I hear you, Delhi summer

P Krishna Gopinath | Updated on October 23, 2020

Calm after the dust storm: Even until a few decades ago, the summer aandhi would swirl through Delhi with the force and fury of a Wagner symphony   -  PRASHANT NAKWE

The season, with its bird music and noisy coolers, leaves the stage to melancholic winter

Another summer has retreated and, with it, all its sounds. We miss the early dawn of human voices and the cadences of koels and bulbuls. Many Delhiites try to romanticise winters and despise summer but I hold contrarian views. Barring the Himalayan sub-region, India is a summer country. In the northern plains, in May and June and even later, day temperatures can be forbidding; summer’s virtues lie elsewhere.

As a young bachelor I slept on the terrace of my barsati and woke up fresh to bird music. Sparrows and gregarious mynahs pranced about your feet. Magpies daintily strutted but warblers and parakeets stuck to their arboreal perches on mango trees.

But my first encounter with Delhi’s summer was when I came to the city in 1968. As the sun set, almost everyone put their charpoys out in the open. Those who had houses with gardens, courtyards and terraces used the space to sleep. In government housing colonies of smaller quarters, the open common space in front of each row of houses was used. After 8pm, we could see rows of charpoys, neatly laid, with clear demarcation of turf rights.

Paul Theroux said of Istanbul that the great city had the “soul of a village”. Delhi, too, has the soul of a village, otherwise such community sleeping would not have been possible. Privacy was respected. Within a family, children slept in the middle. There was good neighbourly cordiality, only mild banter between the adults of very close neighbours — Kaise hain aap (how are you) or Mausam saaf hain, aandhi nahi aayegi (the weather is fine, there won’t be a dust storm). The exquisiteness of spoken Hindustani, exuding courtesy and elegance, was unmatched.

Aandhi or a dust storm was the leitmotif of a summer. It blew in, once a week or so, with great force and fury, like a Wagner symphony. Trees raged against the dying light. Windows and doors were firmly shut but still dust crept in and settled everywhere. As the storm ended, rain came in a con brio movement. Temperature fell by a few degrees and the poetry of our humdrum lives returned.

Dust storms have perceptibly changed. They still roar and charge. Dust swirls in a dervish. Fine sand covers furniture. At times a light rain condescendingly obliges. But the city doesn’t get cooler as in days of yore.

But you can still track the movement of summer by the flowering of the laburnum. These resplendent bowers of yellow are true markers of heat. In Kerala, laburnum blooms in March and April and the Vishu ritual is incomplete without it. In the Konkan and Mumbai, the trees bend with flowers in April and May as heat peaks. In Agra, where I lived for a while, there was a sturdy and spreading laburnum just outside the front porch of my house. In the early hours of a summer day, I used to stand under its canopy to receive benediction. When the wind blew, yellow petals carpeted the ground. Both in Delhi and Chandigarh, we had houses on streets lined with the blinding yellow of the laburnum and the flamboyant crimson of the gulmohar.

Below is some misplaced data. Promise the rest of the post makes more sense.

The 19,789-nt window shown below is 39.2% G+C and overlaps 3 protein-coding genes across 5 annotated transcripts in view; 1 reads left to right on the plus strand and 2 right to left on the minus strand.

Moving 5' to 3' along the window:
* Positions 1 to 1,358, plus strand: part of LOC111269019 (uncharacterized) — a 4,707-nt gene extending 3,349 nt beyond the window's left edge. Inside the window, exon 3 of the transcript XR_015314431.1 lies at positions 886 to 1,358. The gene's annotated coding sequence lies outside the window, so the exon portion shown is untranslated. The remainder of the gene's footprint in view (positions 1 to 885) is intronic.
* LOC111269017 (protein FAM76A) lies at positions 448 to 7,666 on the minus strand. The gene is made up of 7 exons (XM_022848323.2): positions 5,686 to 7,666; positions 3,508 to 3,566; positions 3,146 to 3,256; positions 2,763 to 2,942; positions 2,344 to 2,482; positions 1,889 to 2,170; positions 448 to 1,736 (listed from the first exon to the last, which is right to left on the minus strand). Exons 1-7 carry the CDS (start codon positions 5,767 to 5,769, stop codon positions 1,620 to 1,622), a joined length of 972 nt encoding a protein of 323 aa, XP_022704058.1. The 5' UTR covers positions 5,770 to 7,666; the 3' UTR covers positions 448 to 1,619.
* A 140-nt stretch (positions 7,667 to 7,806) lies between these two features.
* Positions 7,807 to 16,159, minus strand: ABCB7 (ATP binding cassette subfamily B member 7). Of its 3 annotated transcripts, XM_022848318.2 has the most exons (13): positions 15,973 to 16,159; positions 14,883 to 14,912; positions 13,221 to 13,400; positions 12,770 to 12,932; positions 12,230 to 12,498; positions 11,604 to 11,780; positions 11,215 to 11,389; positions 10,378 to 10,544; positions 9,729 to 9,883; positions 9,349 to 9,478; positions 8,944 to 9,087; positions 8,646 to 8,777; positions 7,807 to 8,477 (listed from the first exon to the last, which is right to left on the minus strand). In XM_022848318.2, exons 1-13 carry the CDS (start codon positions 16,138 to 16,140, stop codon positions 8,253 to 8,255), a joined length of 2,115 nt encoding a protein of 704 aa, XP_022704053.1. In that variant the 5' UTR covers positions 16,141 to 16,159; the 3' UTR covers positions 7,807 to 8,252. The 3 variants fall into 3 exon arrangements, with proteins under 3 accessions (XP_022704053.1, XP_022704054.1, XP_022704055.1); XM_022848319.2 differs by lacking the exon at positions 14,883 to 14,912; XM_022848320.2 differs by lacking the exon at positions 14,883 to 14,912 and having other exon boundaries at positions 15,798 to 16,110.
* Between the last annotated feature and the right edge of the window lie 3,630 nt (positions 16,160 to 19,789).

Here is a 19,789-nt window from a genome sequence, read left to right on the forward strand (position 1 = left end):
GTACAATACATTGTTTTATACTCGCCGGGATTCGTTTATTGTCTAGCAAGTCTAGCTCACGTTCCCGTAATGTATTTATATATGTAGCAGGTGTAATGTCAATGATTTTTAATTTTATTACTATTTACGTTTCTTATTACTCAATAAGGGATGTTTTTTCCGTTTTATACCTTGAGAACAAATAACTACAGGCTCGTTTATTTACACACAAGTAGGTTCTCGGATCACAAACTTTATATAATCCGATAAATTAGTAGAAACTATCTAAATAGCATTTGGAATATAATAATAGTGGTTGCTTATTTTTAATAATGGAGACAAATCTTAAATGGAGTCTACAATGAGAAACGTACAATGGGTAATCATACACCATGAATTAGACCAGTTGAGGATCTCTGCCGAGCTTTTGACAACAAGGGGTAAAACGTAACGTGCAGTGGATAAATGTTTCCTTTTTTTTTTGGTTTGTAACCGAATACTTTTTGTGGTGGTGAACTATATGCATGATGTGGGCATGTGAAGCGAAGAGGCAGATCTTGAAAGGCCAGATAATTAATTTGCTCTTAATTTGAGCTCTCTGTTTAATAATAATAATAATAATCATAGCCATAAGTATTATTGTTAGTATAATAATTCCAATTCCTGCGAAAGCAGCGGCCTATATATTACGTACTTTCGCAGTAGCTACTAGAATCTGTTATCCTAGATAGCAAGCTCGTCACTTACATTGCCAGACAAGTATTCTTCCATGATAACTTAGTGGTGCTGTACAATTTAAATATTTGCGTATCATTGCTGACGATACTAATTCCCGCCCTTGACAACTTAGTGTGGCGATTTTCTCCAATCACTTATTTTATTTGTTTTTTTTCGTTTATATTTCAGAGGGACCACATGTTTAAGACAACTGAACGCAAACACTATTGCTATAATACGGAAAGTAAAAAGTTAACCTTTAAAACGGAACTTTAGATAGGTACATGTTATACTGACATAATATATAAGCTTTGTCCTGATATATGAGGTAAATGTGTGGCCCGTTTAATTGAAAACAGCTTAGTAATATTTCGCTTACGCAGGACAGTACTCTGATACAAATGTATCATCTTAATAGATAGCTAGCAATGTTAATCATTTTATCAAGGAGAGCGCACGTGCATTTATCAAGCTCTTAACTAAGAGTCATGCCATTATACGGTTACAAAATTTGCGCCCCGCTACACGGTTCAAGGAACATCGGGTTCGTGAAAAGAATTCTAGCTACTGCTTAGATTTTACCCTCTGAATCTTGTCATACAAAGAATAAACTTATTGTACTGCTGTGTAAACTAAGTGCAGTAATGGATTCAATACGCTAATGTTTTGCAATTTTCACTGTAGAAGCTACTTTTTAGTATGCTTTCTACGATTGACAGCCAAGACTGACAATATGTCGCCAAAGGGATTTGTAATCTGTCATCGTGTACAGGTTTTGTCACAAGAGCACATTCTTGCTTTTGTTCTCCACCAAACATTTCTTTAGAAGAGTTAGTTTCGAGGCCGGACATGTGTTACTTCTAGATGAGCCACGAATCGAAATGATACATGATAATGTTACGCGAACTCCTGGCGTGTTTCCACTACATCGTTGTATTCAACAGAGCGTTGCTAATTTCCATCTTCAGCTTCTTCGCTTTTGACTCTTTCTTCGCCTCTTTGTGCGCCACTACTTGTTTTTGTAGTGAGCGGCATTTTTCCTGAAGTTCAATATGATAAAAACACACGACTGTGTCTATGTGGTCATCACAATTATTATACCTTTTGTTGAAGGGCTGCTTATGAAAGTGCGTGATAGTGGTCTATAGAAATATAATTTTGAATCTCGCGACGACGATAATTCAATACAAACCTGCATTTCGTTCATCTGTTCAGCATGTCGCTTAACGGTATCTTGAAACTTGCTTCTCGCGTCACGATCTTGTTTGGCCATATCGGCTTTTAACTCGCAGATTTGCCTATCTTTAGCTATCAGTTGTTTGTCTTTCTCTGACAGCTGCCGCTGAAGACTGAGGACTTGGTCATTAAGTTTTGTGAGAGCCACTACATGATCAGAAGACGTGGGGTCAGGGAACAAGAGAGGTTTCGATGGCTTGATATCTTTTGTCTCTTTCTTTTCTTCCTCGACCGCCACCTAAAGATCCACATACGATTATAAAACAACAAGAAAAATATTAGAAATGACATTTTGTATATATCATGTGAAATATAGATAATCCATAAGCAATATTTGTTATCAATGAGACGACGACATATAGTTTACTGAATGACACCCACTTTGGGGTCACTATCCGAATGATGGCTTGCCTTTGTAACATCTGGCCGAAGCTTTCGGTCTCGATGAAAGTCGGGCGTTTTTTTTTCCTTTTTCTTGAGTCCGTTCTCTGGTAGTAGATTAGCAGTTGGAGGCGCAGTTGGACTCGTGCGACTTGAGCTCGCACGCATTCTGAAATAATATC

When New Delhi was designed, buildings were oriented to keep the heat out. Houses had verandas and porches. Shuttered windows filtered sunlight.

Things changed in the ’80s with the advent of a compact, rectangular contraption called the room cooler. Their plastic bodies were light and could be moved to any room. They didn’t really cool the room but filled it with humidified air.

But then something of evolutionary significance happened with the arrival of the desert cooler. They were large and squarish tin boxes. Three sides had khus pads. Inside, a motor and a big fan worked overtime to draw in air from outside. They were a big hit in middle-class homes that were cooled well till mid-June before humidity picked up.

Air conditioners were like moksha and too remote an attainment for most. In Central government offices, where I spent a lifetime, none below the rank of a joint secretary had an AC in the room. The rest had coolers that rattled and reverberated in the afternoon.

I felt the absence of Delhi’s summer sounds on a recent morning in Gali Ballimaran in Old Delhi. It was still early but the street was bustling. Trading had begun, vehicles were honking and pedestrians shouting. ACs were running and fans rotated. But for some reason, electric supply momentarily shut down. A silence unique to a great city fell on the street. I could hear conversations from homes, a man coughing, a child crying and the sound of quick footsteps on a rickety wooden staircase.

There was the crackle of mustard in hot oil. I could hear the reptilian breaths of pressure cookers from countless kitchens. A shuttered window opened above the street and a girl’s beautiful face was framed there. Without the incessant sounds of electrical appliances, men and women seemed stranded in time. I adored that regression.

Summer is like that only. The plains people of the north know it. They embrace summer for its clear skies and dark-leafed trees waiting for rain clouds. Not for them winter’s despairing mornings or melancholy fog.

P Krishna Gopinath is a Delhi-based writer

Published on October 22, 2020

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